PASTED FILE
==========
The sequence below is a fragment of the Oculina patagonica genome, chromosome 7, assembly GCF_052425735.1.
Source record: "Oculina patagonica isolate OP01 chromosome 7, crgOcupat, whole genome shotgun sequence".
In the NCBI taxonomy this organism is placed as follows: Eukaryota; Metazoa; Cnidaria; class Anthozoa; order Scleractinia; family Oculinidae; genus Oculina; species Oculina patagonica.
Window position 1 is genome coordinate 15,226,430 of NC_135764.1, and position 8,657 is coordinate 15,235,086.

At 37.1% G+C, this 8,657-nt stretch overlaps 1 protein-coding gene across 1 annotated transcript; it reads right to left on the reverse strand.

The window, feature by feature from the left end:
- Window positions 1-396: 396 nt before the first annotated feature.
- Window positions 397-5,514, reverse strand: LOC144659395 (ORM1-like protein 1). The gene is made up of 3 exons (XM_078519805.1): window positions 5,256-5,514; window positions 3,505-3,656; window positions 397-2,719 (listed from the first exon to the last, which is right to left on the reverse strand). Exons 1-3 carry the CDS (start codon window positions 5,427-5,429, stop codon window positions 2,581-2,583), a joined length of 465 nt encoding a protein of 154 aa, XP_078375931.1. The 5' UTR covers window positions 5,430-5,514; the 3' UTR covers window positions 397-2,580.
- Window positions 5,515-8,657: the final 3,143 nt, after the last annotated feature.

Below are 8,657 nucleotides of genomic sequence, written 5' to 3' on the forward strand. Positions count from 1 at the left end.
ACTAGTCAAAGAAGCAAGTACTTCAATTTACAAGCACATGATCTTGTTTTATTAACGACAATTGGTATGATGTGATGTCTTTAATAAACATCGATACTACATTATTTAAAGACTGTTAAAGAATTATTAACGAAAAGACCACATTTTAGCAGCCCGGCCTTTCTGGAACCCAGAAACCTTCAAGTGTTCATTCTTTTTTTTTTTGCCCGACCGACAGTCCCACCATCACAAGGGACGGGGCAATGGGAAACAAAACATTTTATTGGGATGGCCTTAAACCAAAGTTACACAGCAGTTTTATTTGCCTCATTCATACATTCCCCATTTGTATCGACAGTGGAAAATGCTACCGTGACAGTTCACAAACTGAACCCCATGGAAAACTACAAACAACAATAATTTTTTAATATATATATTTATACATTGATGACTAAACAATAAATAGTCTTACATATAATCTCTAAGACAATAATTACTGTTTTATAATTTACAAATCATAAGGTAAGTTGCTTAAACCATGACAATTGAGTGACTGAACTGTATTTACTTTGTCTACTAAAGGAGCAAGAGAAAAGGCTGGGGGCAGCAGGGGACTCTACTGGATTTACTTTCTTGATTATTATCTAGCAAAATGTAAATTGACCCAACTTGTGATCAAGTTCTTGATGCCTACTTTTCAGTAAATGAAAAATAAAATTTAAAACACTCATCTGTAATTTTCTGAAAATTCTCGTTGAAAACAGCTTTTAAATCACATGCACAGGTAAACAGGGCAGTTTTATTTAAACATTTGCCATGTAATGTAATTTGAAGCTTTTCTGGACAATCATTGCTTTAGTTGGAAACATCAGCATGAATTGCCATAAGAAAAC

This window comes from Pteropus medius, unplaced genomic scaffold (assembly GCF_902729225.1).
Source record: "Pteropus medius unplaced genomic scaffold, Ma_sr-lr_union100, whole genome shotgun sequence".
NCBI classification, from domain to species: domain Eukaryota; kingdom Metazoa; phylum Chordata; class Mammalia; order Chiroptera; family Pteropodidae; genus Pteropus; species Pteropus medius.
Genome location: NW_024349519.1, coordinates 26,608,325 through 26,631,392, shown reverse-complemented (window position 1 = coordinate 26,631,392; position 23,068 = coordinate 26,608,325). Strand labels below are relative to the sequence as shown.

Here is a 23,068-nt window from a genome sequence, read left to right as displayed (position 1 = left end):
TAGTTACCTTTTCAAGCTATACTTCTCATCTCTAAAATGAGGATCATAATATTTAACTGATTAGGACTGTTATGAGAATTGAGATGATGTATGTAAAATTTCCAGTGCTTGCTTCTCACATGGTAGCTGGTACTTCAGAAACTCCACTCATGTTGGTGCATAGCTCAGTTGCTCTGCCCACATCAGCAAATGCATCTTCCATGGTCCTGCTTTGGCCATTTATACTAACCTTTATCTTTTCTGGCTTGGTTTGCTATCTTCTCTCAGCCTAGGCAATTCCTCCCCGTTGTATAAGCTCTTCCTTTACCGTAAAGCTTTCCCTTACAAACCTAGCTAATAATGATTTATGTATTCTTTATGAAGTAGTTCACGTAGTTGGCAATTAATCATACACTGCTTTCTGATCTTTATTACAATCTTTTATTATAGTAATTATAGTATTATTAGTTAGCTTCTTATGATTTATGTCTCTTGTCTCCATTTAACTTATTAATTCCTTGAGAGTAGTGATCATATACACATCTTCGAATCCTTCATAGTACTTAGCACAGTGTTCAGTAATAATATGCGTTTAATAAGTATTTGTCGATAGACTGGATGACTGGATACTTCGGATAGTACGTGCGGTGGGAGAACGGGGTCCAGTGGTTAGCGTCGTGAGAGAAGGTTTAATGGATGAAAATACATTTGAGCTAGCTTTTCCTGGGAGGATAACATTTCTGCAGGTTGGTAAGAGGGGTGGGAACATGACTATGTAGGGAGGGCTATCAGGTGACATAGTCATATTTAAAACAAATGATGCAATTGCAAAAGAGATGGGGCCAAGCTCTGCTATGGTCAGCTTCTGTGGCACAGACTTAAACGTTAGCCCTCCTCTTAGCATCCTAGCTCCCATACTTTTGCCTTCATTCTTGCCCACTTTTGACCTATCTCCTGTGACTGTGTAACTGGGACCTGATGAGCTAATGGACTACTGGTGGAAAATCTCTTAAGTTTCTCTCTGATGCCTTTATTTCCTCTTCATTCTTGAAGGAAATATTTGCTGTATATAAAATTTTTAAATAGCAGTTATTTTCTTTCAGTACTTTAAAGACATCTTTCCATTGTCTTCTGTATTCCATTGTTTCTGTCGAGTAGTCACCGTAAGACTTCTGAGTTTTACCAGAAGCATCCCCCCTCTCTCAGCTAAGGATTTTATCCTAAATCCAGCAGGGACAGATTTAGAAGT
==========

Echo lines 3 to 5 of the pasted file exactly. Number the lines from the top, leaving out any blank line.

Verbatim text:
In the NCBI taxonomy this organism is placed as follows: Eukaryota; Metazoa; Cnidaria; class Anthozoa; order Scleractinia; family Oculinidae; genus Oculina; species Oculina patagonica.
Window position 1 is genome coordinate 15,226,430 of NC_135764.1, and position 8,657 is coordinate 15,235,086.

At 37.1% G+C, this 8,657-nt stretch overlaps 1 protein-coding gene across 1 annotated transcript; it reads right to left on the reverse strand.